Thursday, June 18, 2015

28 (2015-2016): Review of MY PERFECT MIND (seen June 17, 2015)

"The Windmills of His Mind"


 With his long, weathered, but still noble face, sad eyes, gentleness, lanky frame, wispy white hair, mustache, and goatee, Edward Petherbridge, the distinguished British actor, would make a perfect Don Quixote. One can easily see him tilting at windmills, but in the brilliantly conceived and executed MY PERFECT MIND, part of the Brits Off Broadway festival at 59E59 Theaters, it’s King Lear he’s portraying; that is, when he’s not also playing other persons in Shakespeare’s play, not to mention himself. And, as in the Jacques Brel song, the windmills that he’s tilting at are the ones within his mind.

“I fear I am not in my perfect mind,” says the king in act four of LEAR. The theatre piece that takes its title from that phrase says much the same thing about Mr. Petherbridge’s condition following a stroke he suffered in 2007 shortly after beginning rehearsals to play Lear in Wellington, New Zealand, forcing him to abandon the show. His mind seems perfect now, however, at age 78, coming up soon, as he reminds us, on 79. He beautifully, and with great charm and humor, navigates the extremely tricky shoals of this nonlinear, narratively fractured, self-deprecating, metatheatrical reflection on his life, career, Lear, and, of course, the theatre. 
Edward Petherbridge, Paul Hunter. Photo: Manuel Harlan.
Originally produced for the Told by an Idiot theatrical company, the Young Vic Theatre, and the Theatre Royal Plymouth, MY PERFECT MIND was written (leaving room for improvisation) by Mr. Petherbridge in collaboration with the exceptional comic actor Paul Hunter, who hilariously supports the star in multiple comic roles, and the marvelous actress Kathryn Hunter, who directed. It takes place on an assemblage inventively designed by Michael Vale to signify and satirize theatrical conventions. A sharply raked white platform, a trap door at its heart, set sideways to the audience; at its top a thundersheet. A plain white panel for a backdrop. Traditional wind and rain machines. A couple of bentwood chairs, a table, and random props. Not much to look at, but as used during the performance, a cornucopia of theatrical, and often terrifically funny, theatrical possibilities.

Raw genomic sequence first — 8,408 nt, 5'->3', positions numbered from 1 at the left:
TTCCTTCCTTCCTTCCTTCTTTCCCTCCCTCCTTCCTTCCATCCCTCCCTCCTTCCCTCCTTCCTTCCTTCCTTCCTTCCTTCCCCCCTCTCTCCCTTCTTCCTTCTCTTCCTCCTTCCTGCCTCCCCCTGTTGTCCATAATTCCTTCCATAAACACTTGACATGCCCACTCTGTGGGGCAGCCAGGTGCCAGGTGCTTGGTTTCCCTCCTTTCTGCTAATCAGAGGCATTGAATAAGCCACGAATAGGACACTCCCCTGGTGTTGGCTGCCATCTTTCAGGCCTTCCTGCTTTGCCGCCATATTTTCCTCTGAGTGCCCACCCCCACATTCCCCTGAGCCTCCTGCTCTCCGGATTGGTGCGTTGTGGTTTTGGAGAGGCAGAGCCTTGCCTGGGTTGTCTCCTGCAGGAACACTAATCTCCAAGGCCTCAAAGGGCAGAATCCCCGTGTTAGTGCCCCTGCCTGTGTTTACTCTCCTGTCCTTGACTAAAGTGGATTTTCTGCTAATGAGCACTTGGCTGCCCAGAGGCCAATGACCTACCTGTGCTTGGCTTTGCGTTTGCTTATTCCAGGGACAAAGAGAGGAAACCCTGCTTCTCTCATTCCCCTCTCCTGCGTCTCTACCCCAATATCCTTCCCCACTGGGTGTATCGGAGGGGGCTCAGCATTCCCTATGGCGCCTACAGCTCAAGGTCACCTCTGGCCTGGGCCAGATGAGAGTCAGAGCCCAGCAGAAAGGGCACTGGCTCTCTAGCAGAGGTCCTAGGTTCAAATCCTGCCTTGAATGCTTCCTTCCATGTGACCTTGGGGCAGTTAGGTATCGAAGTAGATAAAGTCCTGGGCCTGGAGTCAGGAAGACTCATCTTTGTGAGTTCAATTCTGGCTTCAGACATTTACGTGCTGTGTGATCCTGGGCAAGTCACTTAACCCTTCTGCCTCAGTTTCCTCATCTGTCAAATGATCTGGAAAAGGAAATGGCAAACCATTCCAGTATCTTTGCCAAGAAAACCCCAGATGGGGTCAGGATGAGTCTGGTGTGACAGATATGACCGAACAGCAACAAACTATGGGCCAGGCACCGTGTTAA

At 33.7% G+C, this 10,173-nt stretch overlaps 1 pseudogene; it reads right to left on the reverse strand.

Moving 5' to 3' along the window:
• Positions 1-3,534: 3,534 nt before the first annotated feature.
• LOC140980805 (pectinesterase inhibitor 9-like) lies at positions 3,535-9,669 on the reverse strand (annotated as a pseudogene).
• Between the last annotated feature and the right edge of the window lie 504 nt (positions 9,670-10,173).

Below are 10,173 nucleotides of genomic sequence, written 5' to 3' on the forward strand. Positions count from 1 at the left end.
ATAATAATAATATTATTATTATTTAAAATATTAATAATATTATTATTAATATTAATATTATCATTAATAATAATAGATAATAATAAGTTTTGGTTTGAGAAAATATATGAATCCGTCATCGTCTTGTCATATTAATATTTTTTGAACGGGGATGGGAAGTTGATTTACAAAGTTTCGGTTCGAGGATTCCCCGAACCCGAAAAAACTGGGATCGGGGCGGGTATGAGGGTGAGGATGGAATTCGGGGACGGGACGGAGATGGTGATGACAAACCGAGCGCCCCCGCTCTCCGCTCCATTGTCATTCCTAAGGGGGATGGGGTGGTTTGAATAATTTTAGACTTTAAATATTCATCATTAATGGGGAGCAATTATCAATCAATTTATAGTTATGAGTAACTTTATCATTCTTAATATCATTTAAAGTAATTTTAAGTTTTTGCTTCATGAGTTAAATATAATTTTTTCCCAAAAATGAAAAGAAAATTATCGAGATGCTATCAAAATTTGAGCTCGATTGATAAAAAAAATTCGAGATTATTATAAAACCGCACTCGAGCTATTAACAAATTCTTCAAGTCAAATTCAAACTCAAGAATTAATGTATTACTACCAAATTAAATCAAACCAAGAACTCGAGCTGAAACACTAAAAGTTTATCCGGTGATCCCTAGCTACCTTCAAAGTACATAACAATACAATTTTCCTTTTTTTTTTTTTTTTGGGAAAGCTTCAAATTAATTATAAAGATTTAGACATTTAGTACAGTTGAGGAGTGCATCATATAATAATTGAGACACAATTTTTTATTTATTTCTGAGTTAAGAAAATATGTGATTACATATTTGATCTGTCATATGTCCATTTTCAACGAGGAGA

Paul Hunter, Edward Petherbridge. Photo: Manuel Harlan.
Mr. Hunter serves both as Lear’s Fool in scenes from KING LEAR, but also makes everyone else he plays part of a rogue’s gallery of people (not necessarily fools) in Mr. Petherbridge’s life.  A few odd costume pieces, a wig, hair net, or cap infuse a farcical energy into all the people he portrays, including Dr. Witznagel, a lab-coated, bushy-wigged neurologist with a comically phony German accent, whose scenes serve as a sort of frame to the action. He begins the play as if speaking to a class of future “doctors of the brain,” introducing a case study of a man suffering from a brain trauma that has given him EPS (Edward Petherbridge Syndrome), a condition wherein Mr. Petherbridge believes he’s King Lear. Later, this morphs into its opposite, KLS (figure it out). Each time he mimes writing notes on the thundersheet, it produces its expected sound effect, causing him to look up as if the skies were about to open. Mr. Hunter’s comic timing and sensibility make you chuckle no matter how old-hat his shtick is.
Edward Petherbridge, Paul Hunter. Photo: Manuel Harlan.